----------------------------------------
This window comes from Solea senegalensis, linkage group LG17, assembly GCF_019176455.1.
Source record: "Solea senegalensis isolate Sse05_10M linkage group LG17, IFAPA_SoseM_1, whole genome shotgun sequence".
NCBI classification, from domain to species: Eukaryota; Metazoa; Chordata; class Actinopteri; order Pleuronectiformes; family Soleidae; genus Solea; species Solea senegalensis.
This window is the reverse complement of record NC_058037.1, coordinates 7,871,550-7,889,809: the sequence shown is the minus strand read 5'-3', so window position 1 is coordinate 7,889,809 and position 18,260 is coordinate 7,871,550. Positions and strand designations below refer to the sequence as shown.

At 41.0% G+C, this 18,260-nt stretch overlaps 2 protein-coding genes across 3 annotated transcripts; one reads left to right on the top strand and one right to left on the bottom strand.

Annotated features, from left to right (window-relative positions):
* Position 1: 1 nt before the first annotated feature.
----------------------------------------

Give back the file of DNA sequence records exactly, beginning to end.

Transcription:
This window comes from Solea senegalensis, linkage group LG17, assembly GCF_019176455.1.
Source record: "Solea senegalensis isolate Sse05_10M linkage group LG17, IFAPA_SoseM_1, whole genome shotgun sequence".
NCBI classification, from domain to species: Eukaryota; Metazoa; Chordata; class Actinopteri; order Pleuronectiformes; family Soleidae; genus Solea; species Solea senegalensis.
This window is the reverse complement of record NC_058037.1, coordinates 7,871,550-7,889,809: the sequence shown is the minus strand read 5'-3', so window position 1 is coordinate 7,889,809 and position 18,260 is coordinate 7,871,550. Positions and strand designations below refer to the sequence as shown.

At 41.0% G+C, this 18,260-nt stretch overlaps 2 protein-coding genes across 3 annotated transcripts; one reads left to right on the top strand and one right to left on the bottom strand.

Annotated features, from left to right (window-relative positions):
* Position 1: 1 nt before the first annotated feature.